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One example is the inconclusive debate over "the canon," that oppressive Big Bertha whose muzzle is trained over the battlements of Western Civ at the black, the gay and the female. The canon, we're told, is a list of books by dead Europeans -- Shakespeare and Dante and Tolstoy and Stendhal and John Donne and T.S. Eliot . . . you know, them, the pale, patriarchal penis people. Those who complain about the canon think it creates readers who will never read anything else. What they don't want to admit, at least not publicly, is that most American students don't read much anyway and quite a few, left to their own devices, would not read at all. Their moronic national baby-sitter, the TV set, took care of that. Before long, Americans will think of the time when people sat at home and read books for their own sake, discursively and sometimes even aloud to one another, as a lost era -- the way we now see rural quilting bees in the 1870s.
The quarrel over the canon reflects the sturdy assumption that works of art are, or ought to be, therapeutic. Imbibe the Republic or Phaedo at 19, and you will be one kind of person; study Jane Eyre or Mrs. Dalloway, and you will be another. For in the literary zero-sum game of canon-talk, if you read X, it means that you don't read Y. This is a simple fancy.
So is the distrust of the dead, as in "dead white male." Some books are deeper, wider, fuller than others, and more necessary to an understanding of our culture and ourselves. They remain so long after their authors are dead. Those who parrot slogans like "dead white male" might reflect that, in writing, death is relative: Lord Rochester is as dead as Sappho, but not so moribund as Bret Easton Ellis or Andrea Dworkin. Statistically, most authors are dead, but some continue to speak to us with a vividness and urgency that few of the living can rival. And the more we read, the more writers we find who do so, which is why the canon is not a fortress but a permeable membrane.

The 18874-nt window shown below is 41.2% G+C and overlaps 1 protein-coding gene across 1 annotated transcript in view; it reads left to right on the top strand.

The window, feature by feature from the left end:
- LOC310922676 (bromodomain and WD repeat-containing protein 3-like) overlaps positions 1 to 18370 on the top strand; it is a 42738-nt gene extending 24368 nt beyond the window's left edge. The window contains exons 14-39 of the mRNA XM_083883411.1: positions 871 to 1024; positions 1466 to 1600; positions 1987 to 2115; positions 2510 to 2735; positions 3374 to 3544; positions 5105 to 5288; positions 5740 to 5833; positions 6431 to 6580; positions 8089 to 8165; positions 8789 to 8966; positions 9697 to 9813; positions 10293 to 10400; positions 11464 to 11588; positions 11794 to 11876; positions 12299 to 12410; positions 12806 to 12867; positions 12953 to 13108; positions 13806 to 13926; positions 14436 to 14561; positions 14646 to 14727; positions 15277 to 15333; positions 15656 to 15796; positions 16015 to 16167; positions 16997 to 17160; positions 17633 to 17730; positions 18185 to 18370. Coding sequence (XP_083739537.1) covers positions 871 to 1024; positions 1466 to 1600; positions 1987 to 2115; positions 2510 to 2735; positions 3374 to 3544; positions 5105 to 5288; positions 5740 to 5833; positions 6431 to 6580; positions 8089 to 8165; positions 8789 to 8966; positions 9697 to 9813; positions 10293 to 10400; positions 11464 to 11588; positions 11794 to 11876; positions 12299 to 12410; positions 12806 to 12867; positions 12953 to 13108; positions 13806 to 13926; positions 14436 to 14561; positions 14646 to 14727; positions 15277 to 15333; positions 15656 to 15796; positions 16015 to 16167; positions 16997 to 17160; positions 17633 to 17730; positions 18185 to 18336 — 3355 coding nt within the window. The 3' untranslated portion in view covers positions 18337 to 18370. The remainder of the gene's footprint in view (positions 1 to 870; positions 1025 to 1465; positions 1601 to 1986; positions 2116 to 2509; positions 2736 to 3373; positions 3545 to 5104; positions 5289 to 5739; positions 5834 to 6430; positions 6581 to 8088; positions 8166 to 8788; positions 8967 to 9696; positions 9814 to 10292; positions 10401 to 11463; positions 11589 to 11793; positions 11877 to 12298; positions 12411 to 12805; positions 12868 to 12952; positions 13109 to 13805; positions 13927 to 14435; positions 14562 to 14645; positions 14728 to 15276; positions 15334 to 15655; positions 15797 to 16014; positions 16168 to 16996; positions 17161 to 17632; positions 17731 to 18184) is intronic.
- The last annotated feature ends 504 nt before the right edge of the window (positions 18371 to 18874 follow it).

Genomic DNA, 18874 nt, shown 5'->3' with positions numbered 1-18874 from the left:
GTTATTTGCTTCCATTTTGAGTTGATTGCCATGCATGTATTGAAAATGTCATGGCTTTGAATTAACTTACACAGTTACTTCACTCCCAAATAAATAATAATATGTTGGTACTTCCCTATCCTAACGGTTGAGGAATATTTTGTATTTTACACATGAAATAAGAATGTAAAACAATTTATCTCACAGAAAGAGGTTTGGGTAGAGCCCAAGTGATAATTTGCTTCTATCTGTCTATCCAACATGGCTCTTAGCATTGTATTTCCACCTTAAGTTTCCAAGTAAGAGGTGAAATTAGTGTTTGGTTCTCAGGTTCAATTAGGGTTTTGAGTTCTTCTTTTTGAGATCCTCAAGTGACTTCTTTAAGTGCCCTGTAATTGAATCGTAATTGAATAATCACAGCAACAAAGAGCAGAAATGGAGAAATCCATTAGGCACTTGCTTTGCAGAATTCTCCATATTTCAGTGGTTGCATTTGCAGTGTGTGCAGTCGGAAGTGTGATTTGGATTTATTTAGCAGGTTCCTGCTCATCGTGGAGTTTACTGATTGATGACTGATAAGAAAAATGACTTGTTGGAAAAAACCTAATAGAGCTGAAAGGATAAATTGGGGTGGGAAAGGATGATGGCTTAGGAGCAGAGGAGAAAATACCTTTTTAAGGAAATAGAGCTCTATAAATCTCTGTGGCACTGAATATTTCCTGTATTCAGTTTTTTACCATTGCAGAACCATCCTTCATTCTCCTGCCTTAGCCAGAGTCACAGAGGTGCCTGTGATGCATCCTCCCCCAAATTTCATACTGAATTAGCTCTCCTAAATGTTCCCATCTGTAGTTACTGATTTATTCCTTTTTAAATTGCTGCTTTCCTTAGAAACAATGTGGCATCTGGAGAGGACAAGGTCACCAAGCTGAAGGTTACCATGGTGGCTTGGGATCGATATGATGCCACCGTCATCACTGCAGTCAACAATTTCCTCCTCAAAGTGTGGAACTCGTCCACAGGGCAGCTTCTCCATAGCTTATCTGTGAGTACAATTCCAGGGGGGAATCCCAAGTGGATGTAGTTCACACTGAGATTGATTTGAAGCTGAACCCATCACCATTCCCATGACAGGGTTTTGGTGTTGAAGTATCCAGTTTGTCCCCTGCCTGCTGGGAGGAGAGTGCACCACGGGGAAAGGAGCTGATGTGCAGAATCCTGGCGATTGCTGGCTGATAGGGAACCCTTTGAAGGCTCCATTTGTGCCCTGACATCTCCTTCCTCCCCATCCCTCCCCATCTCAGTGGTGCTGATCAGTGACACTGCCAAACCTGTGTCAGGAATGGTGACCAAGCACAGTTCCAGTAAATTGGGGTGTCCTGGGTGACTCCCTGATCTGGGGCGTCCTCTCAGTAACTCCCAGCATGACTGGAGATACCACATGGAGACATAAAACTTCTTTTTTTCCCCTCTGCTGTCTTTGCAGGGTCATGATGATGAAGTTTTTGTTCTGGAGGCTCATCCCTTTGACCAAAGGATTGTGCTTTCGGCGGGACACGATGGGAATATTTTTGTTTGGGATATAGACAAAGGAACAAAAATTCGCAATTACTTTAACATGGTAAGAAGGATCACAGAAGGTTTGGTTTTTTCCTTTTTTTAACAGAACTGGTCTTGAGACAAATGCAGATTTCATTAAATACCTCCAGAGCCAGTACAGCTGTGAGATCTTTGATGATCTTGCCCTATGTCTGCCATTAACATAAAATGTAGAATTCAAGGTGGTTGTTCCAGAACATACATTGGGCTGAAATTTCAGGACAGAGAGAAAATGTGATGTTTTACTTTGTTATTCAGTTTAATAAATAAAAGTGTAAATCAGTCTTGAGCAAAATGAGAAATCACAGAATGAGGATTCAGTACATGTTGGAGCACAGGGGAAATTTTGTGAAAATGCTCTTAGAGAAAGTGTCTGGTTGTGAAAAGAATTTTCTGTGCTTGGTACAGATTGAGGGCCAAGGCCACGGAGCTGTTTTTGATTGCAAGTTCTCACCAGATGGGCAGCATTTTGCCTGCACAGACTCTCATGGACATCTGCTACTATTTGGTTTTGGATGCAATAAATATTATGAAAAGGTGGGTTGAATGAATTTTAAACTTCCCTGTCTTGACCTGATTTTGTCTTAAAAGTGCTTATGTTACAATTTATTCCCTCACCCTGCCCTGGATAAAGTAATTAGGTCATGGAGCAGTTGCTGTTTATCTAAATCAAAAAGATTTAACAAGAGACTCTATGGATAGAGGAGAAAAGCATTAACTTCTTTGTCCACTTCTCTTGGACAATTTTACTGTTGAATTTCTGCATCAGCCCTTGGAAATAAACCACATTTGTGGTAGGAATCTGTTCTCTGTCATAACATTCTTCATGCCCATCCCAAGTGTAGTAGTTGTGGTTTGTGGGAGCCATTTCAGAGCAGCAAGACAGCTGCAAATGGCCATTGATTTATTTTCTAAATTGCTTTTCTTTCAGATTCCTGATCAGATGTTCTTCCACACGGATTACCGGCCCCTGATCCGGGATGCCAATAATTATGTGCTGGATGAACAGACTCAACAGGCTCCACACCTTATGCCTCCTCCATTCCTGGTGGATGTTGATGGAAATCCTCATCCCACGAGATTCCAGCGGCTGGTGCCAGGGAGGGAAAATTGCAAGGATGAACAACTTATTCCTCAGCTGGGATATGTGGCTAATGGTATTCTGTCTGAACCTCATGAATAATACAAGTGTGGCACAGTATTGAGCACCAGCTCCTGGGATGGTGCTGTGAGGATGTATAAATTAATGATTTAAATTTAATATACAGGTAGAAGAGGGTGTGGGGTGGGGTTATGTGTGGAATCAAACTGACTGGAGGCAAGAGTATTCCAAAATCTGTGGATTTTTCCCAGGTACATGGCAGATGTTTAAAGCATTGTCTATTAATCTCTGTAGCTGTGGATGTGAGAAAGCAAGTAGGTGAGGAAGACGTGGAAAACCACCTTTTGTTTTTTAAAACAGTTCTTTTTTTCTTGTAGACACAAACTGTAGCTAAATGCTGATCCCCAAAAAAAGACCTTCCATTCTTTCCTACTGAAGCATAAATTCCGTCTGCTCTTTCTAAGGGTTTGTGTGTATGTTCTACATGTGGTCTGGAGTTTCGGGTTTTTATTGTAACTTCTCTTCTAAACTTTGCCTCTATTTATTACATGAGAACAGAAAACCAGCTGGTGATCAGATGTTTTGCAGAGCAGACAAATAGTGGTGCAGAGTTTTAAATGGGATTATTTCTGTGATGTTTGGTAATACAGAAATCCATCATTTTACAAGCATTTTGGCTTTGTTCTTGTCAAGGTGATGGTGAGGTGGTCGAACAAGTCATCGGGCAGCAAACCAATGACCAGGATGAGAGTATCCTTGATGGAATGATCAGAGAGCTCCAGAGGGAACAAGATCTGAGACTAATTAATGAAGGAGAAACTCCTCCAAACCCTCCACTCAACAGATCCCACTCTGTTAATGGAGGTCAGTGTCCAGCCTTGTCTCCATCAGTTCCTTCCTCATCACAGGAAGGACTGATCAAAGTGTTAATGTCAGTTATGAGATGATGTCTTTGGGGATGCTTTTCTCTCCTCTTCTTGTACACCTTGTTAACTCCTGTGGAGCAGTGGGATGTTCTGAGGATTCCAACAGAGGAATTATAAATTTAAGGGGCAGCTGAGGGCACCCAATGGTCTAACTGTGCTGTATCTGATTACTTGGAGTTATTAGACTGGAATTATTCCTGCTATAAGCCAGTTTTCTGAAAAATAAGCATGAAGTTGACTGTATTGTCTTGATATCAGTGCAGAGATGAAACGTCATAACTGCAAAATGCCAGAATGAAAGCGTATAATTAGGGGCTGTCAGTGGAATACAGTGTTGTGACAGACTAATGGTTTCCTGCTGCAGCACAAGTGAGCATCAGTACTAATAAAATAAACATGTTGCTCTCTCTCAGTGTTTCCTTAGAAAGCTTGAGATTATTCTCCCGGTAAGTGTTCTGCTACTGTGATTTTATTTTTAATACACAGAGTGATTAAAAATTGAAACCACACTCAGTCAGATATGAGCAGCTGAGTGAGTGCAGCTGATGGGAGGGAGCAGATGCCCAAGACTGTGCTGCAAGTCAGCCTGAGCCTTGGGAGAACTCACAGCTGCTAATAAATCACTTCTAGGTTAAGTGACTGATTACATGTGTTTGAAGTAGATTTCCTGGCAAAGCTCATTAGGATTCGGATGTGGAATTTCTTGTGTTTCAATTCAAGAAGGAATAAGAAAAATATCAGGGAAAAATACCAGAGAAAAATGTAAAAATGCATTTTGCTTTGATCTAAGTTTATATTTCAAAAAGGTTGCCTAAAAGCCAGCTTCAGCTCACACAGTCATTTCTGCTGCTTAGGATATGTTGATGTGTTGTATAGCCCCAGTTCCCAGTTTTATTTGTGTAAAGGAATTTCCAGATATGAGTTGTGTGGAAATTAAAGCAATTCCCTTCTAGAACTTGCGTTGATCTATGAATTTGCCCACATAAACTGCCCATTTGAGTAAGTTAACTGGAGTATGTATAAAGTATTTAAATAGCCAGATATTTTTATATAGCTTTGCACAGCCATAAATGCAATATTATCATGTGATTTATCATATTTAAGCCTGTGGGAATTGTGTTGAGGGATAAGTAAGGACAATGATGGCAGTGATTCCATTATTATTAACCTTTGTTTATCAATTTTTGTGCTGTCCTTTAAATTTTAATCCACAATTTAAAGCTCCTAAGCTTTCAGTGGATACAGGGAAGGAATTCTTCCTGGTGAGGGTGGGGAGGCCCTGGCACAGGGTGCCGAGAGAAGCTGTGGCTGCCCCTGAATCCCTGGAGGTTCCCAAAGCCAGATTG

The sense of quality, of style, of measure, is not an imposition bearing on literature from the domain of class, race or gender. All writers or artists carry in their mind an invisible tribunal of the dead, whose appointment is an imaginative act and not merely a browbeaten response to some notion of authority. This tribunal sits in judgment on their work. They intuit their standards from it. From its verdict there is no appeal. None of the contemporary tricks -- not the fetishization of the personal, not the attempt to shift the aesthetic into the political, not the exhausted fictions of avant-gardism -- will make it go away. If the tribunal weren't there, every first draft would be a final manuscript. You can't fool Mother Culture.
That is why one rejects the renewed attempt to judge writing in terms of its presumed social virtue. Through it, we enter a Marxist never-never land, where all the most retrograde phantoms of Literature as Instrument of Social Utility are trotted forth. Thus the Columbia History of the American Novel declares Harriet Beecher Stowe a better novelist than Herman Melville because she was "socially constructive" and because Uncle Tom's Cabin helped rouse Americans against slavery, whereas the captain of the Pequod was a symbol of laissez-faire capitalism with a bad attitude toward whales.